Before 1911, when George was 30, he was a Corporal, No.7532 in the Somerset Light Infantry and for the 1911 census he was with about 50 other soldiers at the Clydach Vale Hotel in Rhonda, Wales. There were also three police constables at the hotel. This was probably in connection with the Tonypandy riots of 1910 and 1911 (also known as the Rhondda riots) …
… a series of violent confrontations between coal miners and police that took place at various locations in and around the Rhondda mines of the Cambrian Combine. … Home Secretary Winston Churchill’s decision to allow the British Army to be sent to the area to reinforce the police shortly after the 8 November riot caused ill feeling towards him in South Wales throughout his life.[2]

Soon afterwards, in mid 1912, George Neville married Alice E Culverwell at Weymouth.

In August 1914, the 1st Battalion, Somerset Light Infantry was in Colchester, as part of 11th Brigade, 4th Division. On 22 August 1914 the Battalion landed at Le Havre as part of the British Expeditionary Force. The 11th Brigade fought at Mons, Le Cateau, Nery, Marne, Aisne, Meteran and Messines in 1914; Ypres, St Julien, Frezenberg Ridge, and Bellewaarde Ridge in 1915; Albert and Transloy Ridges at the Somme in 1916.

George was with the Battalion when it went to France, arriving on 21 August 1914, and it was later recorded that he had served at the Battle of Mons. Before mid-1915 he had been promoted to Company Sergeant-Major, and on 30 July 1915 he received a Commission as a 2nd Lieutenant in the Somerset Light Infantry. As a 2nd Lieutenant, on 1 January 1916, he was ‘Mentioned in Dispatches’,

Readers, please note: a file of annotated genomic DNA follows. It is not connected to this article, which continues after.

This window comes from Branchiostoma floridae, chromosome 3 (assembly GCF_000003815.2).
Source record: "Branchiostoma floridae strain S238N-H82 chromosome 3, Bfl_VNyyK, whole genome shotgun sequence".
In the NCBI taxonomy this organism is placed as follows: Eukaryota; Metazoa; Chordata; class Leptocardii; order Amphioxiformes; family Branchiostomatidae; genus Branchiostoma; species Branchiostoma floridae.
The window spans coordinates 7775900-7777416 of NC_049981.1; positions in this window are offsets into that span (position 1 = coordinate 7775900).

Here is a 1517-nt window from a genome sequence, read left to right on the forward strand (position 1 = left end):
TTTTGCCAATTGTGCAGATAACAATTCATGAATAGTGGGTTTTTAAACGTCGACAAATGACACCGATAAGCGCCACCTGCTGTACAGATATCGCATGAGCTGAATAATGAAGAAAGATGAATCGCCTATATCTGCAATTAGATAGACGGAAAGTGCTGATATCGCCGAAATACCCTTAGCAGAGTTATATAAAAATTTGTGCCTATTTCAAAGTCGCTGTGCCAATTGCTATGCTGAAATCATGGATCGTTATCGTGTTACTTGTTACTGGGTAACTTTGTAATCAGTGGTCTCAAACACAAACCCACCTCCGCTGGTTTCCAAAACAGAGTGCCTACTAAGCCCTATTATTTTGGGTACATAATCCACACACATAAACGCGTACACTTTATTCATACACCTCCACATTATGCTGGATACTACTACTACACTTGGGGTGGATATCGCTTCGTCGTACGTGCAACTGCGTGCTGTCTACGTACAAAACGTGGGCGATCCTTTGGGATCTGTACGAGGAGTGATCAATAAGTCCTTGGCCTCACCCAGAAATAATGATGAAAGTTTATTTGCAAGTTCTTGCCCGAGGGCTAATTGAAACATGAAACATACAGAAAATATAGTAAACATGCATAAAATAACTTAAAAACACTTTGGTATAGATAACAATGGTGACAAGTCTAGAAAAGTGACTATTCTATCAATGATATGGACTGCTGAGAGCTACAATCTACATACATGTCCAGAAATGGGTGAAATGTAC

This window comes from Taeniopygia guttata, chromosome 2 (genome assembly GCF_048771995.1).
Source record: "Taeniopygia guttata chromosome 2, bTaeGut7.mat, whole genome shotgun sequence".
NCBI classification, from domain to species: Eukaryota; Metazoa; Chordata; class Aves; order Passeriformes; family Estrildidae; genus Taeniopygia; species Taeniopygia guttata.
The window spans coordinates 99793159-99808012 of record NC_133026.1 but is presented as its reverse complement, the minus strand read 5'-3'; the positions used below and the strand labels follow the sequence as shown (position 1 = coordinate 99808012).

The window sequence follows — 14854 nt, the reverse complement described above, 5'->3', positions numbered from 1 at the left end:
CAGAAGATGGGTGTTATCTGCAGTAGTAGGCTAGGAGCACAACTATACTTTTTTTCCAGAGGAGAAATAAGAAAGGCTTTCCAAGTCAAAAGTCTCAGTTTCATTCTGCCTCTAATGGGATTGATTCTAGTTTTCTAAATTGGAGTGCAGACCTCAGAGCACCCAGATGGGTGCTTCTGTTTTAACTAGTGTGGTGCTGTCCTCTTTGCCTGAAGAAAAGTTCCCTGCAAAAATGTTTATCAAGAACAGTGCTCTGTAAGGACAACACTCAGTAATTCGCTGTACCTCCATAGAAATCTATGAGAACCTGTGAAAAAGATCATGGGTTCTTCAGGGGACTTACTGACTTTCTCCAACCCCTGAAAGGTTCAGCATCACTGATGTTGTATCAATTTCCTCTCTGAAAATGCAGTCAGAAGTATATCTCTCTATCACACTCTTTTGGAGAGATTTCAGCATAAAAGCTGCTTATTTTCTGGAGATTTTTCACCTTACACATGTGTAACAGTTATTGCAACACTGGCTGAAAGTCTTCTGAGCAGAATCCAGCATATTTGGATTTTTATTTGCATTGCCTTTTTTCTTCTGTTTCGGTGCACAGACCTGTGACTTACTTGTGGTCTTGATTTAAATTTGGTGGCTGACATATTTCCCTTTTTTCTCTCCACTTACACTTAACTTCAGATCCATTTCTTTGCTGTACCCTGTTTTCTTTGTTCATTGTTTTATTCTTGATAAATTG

SOMERSET LIGHT INFANTRY. Neville, Second Lieutenant G. H.[3]

On 14 January 1916, his award of the Military Cross for valour in the field was gazetted …

The Supplement to the London Gazette, 14 January 1916:
Awarded the Military Cross
No. 7532 Company Serjeant-Major (now Second Lieutenant) George Henry Neville,
Somerset Light Infantry.

Also in 1916 he was promoted to Captain, and would again, but posthumously, be ‘Mentioned in Dispatches’ as ‘2nd Lt (temp. Capt.)’ on 4 January 1917.[4]

The 1st Battalion of the Somerset Light Infantry was in the 11th Brigade of the 4th Division of the Infantry and on 1 July 1916, George Henry Neville M.C. would have taken part in the attack on Redan Ridge which is between Serre Road and Beaumont Hamel, France.   In June 1916, the road out of Mailly-Maillet to Serre and Puisieux entered No Man’s Land about 1,300 metres south-west of Serre. On 1 July 1916, the 31st and 4th Divisions attacked north and south of this road and although parties of the 31st Division reached Serre, the attack failed and George was killed during the next day.

A report on the attack from a Sergeant who had returned, wounded, to Bilton, was also reported in the Rugby Advertiser.